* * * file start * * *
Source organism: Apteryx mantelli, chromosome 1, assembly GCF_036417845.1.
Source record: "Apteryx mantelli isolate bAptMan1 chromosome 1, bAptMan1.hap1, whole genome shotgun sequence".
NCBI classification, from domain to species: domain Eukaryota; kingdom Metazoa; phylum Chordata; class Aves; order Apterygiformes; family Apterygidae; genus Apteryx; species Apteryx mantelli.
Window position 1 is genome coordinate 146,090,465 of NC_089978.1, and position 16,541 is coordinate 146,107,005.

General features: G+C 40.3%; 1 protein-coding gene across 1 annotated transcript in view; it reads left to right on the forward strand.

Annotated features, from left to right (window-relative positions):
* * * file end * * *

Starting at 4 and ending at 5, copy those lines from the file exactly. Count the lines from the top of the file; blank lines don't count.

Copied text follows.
Window position 1 is genome coordinate 146,090,465 of NC_089978.1, and position 16,541 is coordinate 146,107,005.

General features: G+C 40.3%; 1 protein-coding gene across 1 annotated transcript in view; it reads left to right on the forward strand.